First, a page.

Browse Prior Art Database

Self-Correcting Anti-Dyslexic Font

IP.com Disclosure Number: IPCOM000037074D
Original Publication Date: 1989-Nov-01
Included in the Prior Art Database: 2005-Jan-29
Document File: 2 page(s) / 20K

Publishing Venue

IBM

Related People

Ennis, RL: AUTHOR [+3]

Abstract

A font is disclosed which helps people with learning disabilities, specifically a changeable font which helps dyslexics. This font implemented in a computer is programmed in such a way that over the course of time and with repeated use, the letters change, and deviation from "normal" letters is reduced, until the dyslexic student can consistently recognize "normal" letters.

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Self-Correcting Anti-Dyslexic Font

A font is disclosed which helps people with learning disabilities, specifically a changeable font which helps dyslexics. This font implemented in a computer is programmed in such a way that over the course of time and with repeated use, the letters change, and deviation from "normal" letters is reduced, until the dyslexic student can consistently recognize "normal" letters.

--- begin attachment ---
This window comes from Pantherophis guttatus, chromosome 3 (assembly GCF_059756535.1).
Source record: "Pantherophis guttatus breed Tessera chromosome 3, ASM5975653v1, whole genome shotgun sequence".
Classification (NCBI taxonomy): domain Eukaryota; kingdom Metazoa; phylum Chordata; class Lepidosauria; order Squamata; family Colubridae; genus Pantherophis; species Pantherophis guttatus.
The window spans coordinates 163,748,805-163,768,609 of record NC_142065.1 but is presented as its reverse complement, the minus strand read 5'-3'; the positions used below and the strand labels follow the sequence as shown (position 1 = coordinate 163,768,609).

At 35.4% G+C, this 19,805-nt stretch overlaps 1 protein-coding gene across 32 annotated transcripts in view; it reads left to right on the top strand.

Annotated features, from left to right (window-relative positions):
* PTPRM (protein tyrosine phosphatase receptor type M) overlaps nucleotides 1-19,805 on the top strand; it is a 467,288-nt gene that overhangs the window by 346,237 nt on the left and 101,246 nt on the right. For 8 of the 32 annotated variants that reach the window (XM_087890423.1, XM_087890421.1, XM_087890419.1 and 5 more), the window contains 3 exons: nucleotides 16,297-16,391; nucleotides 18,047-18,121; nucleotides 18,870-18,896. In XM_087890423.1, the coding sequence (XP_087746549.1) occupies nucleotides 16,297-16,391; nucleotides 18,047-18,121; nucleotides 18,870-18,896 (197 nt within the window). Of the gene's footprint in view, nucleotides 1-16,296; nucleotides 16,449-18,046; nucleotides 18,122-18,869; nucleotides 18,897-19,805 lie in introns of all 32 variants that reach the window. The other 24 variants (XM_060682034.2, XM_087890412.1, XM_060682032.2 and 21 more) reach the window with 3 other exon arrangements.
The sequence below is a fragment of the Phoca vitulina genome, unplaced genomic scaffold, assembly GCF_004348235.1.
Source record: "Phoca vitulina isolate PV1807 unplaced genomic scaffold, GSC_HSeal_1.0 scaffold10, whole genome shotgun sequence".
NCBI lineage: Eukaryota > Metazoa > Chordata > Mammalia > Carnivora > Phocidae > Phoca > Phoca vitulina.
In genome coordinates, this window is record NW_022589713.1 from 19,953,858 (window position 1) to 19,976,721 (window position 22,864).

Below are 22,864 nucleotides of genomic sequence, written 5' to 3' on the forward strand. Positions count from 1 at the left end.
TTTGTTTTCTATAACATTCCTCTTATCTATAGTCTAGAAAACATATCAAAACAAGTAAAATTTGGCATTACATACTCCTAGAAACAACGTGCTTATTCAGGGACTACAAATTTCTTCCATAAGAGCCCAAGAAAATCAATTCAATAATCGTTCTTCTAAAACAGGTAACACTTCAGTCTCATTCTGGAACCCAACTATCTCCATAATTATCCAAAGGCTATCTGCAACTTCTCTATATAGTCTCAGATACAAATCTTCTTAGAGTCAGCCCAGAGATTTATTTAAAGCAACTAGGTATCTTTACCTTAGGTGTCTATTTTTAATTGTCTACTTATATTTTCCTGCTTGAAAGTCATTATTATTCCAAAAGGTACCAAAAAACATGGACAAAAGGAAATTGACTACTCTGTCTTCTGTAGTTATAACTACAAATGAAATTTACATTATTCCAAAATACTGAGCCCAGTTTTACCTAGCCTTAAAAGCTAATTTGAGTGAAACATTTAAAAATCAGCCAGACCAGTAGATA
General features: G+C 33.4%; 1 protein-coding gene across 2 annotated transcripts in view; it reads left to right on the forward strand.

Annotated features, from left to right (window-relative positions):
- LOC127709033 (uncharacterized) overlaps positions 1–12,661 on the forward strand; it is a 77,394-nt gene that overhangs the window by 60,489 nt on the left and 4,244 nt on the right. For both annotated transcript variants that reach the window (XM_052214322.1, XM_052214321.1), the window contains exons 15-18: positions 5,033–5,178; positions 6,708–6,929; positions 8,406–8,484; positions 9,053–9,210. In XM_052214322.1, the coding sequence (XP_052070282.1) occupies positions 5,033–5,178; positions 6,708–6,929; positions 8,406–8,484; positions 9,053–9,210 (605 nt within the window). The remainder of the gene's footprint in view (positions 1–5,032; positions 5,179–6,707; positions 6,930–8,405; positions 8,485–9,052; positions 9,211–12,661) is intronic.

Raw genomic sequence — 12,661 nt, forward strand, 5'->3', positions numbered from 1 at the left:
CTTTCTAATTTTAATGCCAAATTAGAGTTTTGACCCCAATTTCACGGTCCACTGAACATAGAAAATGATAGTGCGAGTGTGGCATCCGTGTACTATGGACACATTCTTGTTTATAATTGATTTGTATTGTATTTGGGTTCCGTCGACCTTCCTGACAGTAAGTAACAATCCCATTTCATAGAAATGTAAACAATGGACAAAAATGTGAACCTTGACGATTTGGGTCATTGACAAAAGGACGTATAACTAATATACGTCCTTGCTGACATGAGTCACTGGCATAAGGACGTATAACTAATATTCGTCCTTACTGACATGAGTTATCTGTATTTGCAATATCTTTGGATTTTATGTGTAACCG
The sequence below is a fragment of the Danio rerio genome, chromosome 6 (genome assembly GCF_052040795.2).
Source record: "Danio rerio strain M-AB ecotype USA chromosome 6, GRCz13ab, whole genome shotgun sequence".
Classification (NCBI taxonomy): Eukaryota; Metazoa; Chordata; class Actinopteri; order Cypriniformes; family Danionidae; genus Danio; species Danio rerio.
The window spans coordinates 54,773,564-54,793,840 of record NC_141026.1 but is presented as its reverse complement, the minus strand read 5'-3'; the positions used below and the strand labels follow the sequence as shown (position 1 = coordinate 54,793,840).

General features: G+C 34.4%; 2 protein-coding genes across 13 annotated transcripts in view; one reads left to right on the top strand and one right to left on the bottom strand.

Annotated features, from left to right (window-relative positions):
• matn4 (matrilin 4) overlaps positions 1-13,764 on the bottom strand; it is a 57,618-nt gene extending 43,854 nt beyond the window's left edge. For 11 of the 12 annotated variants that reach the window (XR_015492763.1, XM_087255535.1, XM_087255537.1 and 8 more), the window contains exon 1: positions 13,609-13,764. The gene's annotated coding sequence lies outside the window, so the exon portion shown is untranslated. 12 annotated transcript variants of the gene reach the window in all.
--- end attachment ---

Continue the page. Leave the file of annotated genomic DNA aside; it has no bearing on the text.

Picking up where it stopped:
Five to ten percent of school-age children are dyslexic. This neurologically- based reading disorder is manifest, in part, by the inability to differentiate certain subtle spatial relationships in the characters of written language. For English, this includes confusion of directional orientation in letters such as "q" and "p", "b" and "d", "m" and "w", as well as "Z" and "N". Note that these letters can be related to each other by symmetry transformations, such as rotation and mirroring.

A new font which induces certain asymmetries in hard-to-distinguish characters, such as those mentioned above, could significantly enhance a dyslexic's ability to learn to read. With this font new characters are introduced and modified in order to arrive at a set that is accepted by the spatial dyslexic without ambiguity. Below are example asymmetries in our new font:

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We note that in certain pictorial languages (Japanese, etc.), dyslexia does not exist. This may be due, in part, to the fact that no character can be translated to another by simple symmetry oper...